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Intestinal tuberculosis in a 55-year-old woman with a 30-year history of rheumatoid arthritis

Authors Mansour-Ghanaei F, Joukar F, Samadi A, Mavaddati S, Daryakar A, Gharibpour F

Received 17 January 2018

Accepted for publication 9 May 2018

Published 10 July 2018 Volume 2018:11 Pages 151—155


Checked for plagiarism Yes

Review by Single anonymous peer review

Peer reviewer comments 3

Editor who approved publication: Professor Ronald Prineas

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Fariborz Mansour-Ghanaei,1 Farahnaz Joukar,2 Alireza Samadi,1 Sara Mavaddati,1 Arash Daryakar,1 Fatemeh Gharibpour3

1Gastrointestinal and Liver Diseases Research Center, Guilan University of Medical Sciences, Rasht, Iran; 2Caspian Digestive Diseases Research Center, Guilan University of Medical Sciences, Rasht, Iran; 3Shiraz University of Medical Sciences, Shiraz, Iran

Introduction: Tuberculosis (TB) is one of the endemic diseases with a challenging diagnosis in the absence of pulmonary disease. On the other hand, rheumatoid arthritis (RA) is a systemic autoimmune disease with extra-articular manifestations that occur at any age after onset, such as nodules, Sjögren’s syndrome, anemia of chronic disease, and pulmonary manifestations, which are more frequently seen in patients with severe, active disease. Here we present a case of RA with intestinal TB.
Case report: A 55-year-old woman with a 30-year history of RA using prednisolone and hydroxychloroquine presented with a nonpositional hypogastric pain and a weight loss of 20 kg over 7 months. No history of biological therapy was recorded. Colonoscopy revealed an ulcerated mass that was suspicious for malignancy. The pathobiological assessments confirmed ulceration and granulation tissue formation, foci of necrotizing granulomatous inflammation in lamina propria with adjacent mild crypt regenerative changes. Also, Ziehl–Neelsen staining for acid-fast bacilli in the granulomas was positive though the polymerase chain reaction assay did not detect the Mycobacterium tuberculosis. Anti-TB medication for 2 weeks eliminated the symptoms.
Conclusions: Intestinal TB in patients with vague abdominal symptoms and relevant physical findings such as pain and palpable mass should be considered to prevent late or misdiagnosis.

Keywords: intestinal tuberculosis, rheumatoid arthritis, colonoscopy, pathology, diagnosis


Tuberculosis (TB) remains a major health problem in developing countries.1 Regarding the advent of effective therapy,2 the probability of the rare extrapulmonary tuberculosis is not negligible.3 Intestinal TB (ITB) is the sixth most common extrapulmonary presentation4 with notorious innate which should be considered before a definite diagnosis, especially in areas where TB is prevalent.5

According to the existing reports in the literature, several conditions such as after anti-tumor necrosis factor therapy including concomitant use of immunosuppressants, history of latent or active TB, and being born in or spending extensive time in endemic areas would make patients susceptible for TB development.1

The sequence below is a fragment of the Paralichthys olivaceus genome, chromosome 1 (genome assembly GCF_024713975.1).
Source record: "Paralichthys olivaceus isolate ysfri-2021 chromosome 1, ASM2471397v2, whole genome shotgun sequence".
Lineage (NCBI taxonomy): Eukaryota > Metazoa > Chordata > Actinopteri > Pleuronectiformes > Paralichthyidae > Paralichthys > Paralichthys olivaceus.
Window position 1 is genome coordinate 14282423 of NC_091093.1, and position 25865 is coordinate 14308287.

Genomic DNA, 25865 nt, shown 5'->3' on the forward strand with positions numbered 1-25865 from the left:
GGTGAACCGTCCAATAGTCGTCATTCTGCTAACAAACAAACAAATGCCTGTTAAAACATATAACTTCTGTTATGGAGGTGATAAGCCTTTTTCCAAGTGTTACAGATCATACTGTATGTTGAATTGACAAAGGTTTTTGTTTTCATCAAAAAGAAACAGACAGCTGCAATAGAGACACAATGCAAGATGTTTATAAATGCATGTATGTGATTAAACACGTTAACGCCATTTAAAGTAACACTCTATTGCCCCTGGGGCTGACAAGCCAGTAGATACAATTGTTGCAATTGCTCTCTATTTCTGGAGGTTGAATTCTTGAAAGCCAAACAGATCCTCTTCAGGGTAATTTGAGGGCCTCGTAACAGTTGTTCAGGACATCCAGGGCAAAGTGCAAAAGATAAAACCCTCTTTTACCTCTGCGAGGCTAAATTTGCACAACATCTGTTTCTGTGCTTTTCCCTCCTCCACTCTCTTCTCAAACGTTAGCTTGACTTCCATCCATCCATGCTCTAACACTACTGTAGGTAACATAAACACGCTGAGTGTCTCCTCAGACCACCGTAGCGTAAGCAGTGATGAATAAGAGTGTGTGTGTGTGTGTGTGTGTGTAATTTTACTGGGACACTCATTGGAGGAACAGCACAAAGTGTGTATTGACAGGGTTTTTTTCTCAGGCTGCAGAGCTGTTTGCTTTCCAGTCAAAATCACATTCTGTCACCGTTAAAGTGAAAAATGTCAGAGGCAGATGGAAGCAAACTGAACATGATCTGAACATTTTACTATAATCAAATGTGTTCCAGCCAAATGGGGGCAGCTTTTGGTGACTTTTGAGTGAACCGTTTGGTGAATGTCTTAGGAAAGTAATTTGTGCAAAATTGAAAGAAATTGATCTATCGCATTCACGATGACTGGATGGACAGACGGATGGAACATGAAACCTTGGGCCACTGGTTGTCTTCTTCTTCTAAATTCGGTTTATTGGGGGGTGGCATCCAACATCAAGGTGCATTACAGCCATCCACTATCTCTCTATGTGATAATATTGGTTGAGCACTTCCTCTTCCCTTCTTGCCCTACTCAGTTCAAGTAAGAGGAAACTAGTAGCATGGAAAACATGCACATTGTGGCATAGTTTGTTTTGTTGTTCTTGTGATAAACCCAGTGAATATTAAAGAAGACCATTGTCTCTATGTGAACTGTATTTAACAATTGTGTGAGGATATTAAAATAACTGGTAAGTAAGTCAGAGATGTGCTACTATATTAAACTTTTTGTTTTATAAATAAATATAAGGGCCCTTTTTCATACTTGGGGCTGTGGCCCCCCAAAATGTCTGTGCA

Case report

A 55-year-old woman was admitted to the Internal Medicine Department of Razi Hospital in Rasht (a city in the north of Iran) with a 30-year history of rheumatoid arthritis (RA). She declared a hypogastric, nonpositional pain without any relation to defecation or feeding, for 2 months, with previous constipation (had been cured with lactulose). Each pain episode lasted for ~5–10 minutes. She had a weight loss of 20 kg over the last 7 months. Also, had undergone endoscopy the previous year for the symptoms of nausea, diarrhea, and epigastric pain with eradicated Helicobacter pylori gastritis after a 4-week treatment. Although she had chronic anemia, there was no history of drinking alcohol or smoking, diabetes mellitus, cardiovascular disease, hyperlipidemia, or hypertension. In addition, she took prednisolone 5 mg, hydroxychloroquine 20 mg, hematinic, and supplements such as calcium, folic acid, and multivitamins daily. Furthermore, a self-discontinuation of methotrexate (MTX) was noted. The colonoscopy was performed, and only an ulcerated mass in the hepatic flexure was seen, and a biopsy was taken. As the endoscope could not pass through the hepatic flexure, the procedure was stopped (Figure 1). The pathobiological features revealed ulceration and granulation tissue formation, foci of necrotizing granulomatous inflammation in lamina propria with adjacent mild crypt regenerative changes (Figure 2). Moreover, Ziehl–Neelsen stained sections (Figure 3) revealed few acid-fast positive bacilli in the granuloma. No evidence of dysplasia or malignancy was found in the received sample. Meanwhile the polymerase chain reaction (PCR) for ITB was negative. In order to rule out pulmonary TB, radiography was performed with no evidence of pulmonary involvement (Figure 4). Follow-up after a 2 week treatment with anti-TB medication demonstrated the complete disappearance of the symptoms. A written informed consent form has been provided by the patient to have the case details and any accompanying images published.